In his Christmas message, Fred Hiltz tells us that “as I read the Christmas story, I am always taken by the way we portray the innkeeper”, an odd fascination for an archbishop, since in the Biblical account of Christmas, there is no mention of an innkeeper. Still, the important thing about Christmas isn’t that it is an event of cosmic significance around which all history pivots, because God himself entered time as a baby, but that Canada must accept more Syrian migrants.
And for that we need an innkeeper.
The other problem is that Hiltz completely forgets about the little drummer boy.
I believe that the moment of conception is the moment a human being, made in God’s image, a person with an immortal soul, is created by God. For a Christian no other view stands up to scrutiny; no other view is logical.
Today, then, we celebrate the moment when God himself became fully Man while remaining fully God. Jesus emptied himself, taking the form of a servant, being born in the likeness of men. He emptied himself to the extent that he became a microscopic clump of cells embedded in the womb of one of his creatures.
Jesus came into the world at the moment of his conception.
It’s all about the UN Millennium goals, and speaking up for – not, you will note, directly helping, a task too difficult for today’s enervated mainline denominations – the poor.
Instead of celebrating the most important event in the universe’s history, the arrival of the Incarnate God, born of a Virgin, sinless, sacrificed for us and our only means of reconciliation with the Father, we have prosaic, idolatrous utopianism. A religion emptied of transcendence.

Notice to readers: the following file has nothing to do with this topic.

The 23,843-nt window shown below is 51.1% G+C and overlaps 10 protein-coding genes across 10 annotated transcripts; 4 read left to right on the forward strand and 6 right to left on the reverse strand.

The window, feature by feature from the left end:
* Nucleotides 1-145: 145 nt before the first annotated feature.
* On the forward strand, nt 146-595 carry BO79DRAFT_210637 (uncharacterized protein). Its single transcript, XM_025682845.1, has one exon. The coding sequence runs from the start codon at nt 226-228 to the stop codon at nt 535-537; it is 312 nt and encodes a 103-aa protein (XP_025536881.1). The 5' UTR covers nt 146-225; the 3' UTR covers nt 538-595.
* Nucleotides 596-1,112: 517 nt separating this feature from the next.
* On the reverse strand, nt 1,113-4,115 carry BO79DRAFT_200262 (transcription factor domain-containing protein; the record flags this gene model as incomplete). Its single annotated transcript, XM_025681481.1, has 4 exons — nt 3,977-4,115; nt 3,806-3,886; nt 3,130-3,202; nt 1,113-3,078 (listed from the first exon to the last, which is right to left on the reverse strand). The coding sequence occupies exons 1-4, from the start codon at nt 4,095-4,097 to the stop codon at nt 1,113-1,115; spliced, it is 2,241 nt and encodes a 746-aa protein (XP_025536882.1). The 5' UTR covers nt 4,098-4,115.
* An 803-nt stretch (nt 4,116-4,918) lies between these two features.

With Christmas approaching, Archbishop Fred Hiltz today urged Anglicans, via a CBC radio interview, to think about the poor and disadvantaged, saying the church “must be in the world and for the world” as Jesus Christ was.
In the gospels, “we see quite clearly that he [Jesus] cared as much for people’s physical well-being as their spiritual well-being,” Hiltz said when asked by CBC Toronto Metro Morning’s Matt Galloway about why he’s asking Anglicans to become stronger advocates for social justice. “The church has a moral obligation, rooted in the gospel and in the teaching of the prophets long before Jesus. We have a moral obligation…to speak up for those who are disadvantaged, for the poor and for the downtrodden.”
Hiltz noted that eliminating extreme hunger and poverty was one of the UN Millennium goals (to which Anglicans worldwide have been asking their governments to demonstrate commitment).
Christmas, as everyone knows, is all about indiscriminate sex with strangers and injecting oneself with soul numbing opiates; it’s what makes the season festive.
Consequently, unlike cigarette manufacturers who are compelled to print gruesome photographs illustrating the effect of their noxious merchandise, a taxpayer funded New York health clinic has adopted the strategy of immersing itself in the spirit of the season by having Santa and his elves distribute condoms and needles.
Barring an accidental overdose or exertion induced heart attack, City Wide Harm Reduction is making Christmas safe for the less than stable Christmas reveller.